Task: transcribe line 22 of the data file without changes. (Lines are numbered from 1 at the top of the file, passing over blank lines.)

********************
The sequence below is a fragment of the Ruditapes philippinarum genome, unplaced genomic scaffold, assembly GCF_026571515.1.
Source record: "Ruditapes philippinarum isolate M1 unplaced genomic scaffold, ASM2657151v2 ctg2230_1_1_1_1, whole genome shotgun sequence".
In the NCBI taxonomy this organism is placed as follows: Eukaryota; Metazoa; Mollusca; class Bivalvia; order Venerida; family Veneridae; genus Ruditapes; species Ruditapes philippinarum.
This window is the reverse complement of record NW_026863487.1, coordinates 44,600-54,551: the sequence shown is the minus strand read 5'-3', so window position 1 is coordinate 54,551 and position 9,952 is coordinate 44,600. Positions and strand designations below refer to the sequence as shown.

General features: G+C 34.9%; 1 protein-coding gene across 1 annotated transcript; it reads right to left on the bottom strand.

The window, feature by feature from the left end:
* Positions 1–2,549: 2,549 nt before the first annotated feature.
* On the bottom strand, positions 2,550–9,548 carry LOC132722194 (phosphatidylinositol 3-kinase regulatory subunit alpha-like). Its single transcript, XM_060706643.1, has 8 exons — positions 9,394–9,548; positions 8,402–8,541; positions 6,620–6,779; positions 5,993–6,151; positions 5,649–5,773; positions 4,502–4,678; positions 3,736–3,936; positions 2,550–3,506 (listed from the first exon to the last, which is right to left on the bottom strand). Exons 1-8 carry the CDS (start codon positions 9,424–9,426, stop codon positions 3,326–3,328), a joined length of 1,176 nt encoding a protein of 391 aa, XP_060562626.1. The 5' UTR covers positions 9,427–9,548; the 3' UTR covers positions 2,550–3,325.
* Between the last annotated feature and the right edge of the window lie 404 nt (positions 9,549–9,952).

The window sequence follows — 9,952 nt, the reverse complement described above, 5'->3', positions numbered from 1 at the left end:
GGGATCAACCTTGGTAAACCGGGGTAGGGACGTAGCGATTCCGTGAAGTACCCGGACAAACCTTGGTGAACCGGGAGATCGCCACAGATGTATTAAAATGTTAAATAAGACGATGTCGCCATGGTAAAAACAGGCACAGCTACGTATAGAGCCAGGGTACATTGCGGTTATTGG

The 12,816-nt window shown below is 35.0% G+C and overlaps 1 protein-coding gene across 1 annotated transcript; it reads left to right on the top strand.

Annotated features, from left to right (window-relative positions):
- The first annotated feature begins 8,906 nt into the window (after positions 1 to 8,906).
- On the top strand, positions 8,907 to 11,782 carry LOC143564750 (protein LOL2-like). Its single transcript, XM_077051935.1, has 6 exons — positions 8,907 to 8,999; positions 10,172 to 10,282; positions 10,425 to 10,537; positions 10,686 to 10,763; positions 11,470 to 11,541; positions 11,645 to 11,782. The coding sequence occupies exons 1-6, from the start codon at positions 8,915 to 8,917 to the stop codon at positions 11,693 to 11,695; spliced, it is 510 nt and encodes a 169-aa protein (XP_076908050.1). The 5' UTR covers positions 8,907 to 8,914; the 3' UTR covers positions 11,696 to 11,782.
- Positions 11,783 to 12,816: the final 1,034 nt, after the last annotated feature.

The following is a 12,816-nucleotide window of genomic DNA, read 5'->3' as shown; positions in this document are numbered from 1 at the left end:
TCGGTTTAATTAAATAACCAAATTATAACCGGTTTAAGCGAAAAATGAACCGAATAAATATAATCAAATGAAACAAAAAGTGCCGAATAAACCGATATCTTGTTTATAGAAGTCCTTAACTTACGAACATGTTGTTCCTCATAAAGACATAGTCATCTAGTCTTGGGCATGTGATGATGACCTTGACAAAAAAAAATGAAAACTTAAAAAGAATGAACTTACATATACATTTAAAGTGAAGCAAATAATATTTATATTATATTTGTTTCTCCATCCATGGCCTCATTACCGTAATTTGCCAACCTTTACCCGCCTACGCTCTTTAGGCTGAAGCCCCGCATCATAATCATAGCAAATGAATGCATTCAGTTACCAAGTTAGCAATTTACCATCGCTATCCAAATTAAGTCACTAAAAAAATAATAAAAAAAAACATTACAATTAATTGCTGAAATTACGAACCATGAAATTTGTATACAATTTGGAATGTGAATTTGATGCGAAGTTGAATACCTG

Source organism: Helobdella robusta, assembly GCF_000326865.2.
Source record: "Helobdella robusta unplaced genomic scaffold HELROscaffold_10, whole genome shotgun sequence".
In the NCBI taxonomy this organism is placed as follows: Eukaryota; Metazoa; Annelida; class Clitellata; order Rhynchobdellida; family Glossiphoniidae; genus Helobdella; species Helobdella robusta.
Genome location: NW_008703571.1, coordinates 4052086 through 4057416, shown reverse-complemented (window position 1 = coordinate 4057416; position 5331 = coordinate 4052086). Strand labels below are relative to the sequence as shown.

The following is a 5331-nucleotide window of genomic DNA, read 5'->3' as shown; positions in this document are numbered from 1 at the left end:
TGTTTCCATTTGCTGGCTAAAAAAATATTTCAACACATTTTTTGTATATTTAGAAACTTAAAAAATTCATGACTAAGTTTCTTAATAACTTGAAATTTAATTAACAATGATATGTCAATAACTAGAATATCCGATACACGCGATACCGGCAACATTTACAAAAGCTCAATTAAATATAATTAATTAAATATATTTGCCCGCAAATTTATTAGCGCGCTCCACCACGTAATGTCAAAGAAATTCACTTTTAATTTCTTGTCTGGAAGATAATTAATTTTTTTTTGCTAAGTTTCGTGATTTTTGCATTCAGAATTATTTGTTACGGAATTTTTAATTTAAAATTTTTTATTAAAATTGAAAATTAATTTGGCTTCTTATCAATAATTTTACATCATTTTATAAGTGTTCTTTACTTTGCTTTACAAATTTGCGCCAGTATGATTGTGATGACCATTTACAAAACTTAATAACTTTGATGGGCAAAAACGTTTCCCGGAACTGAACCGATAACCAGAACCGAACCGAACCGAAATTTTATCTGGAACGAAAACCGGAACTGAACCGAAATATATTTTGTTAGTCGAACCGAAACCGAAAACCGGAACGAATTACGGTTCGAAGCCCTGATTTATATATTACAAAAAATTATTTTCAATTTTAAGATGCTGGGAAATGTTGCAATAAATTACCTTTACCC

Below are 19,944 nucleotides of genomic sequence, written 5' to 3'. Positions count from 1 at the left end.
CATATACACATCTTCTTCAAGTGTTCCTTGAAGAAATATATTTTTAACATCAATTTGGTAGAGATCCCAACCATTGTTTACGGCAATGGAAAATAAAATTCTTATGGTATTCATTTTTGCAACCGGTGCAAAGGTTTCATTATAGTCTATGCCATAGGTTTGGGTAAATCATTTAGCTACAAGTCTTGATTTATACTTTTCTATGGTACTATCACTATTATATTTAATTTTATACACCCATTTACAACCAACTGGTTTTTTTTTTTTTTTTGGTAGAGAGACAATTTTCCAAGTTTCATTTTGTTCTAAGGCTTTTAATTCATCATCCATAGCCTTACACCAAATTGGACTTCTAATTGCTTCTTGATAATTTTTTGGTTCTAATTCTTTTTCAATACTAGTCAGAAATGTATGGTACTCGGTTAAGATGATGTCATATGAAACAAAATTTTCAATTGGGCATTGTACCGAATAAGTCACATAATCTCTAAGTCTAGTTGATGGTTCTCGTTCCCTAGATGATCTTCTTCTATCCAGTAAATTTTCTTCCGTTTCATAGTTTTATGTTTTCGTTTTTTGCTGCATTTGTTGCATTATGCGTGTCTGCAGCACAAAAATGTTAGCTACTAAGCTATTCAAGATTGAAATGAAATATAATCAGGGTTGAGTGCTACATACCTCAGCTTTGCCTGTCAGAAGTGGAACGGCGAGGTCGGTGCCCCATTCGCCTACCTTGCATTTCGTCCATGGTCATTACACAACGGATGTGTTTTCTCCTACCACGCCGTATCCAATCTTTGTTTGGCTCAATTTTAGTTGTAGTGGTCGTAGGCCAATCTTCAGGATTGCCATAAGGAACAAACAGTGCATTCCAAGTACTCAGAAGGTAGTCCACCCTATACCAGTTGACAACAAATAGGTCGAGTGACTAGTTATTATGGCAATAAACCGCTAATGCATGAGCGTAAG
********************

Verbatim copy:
Genome location: NW_008703571.1, coordinates 4052086 through 4057416, shown reverse-complemented (window position 1 = coordinate 4057416; position 5331 = coordinate 4052086). Strand labels below are relative to the sequence as shown.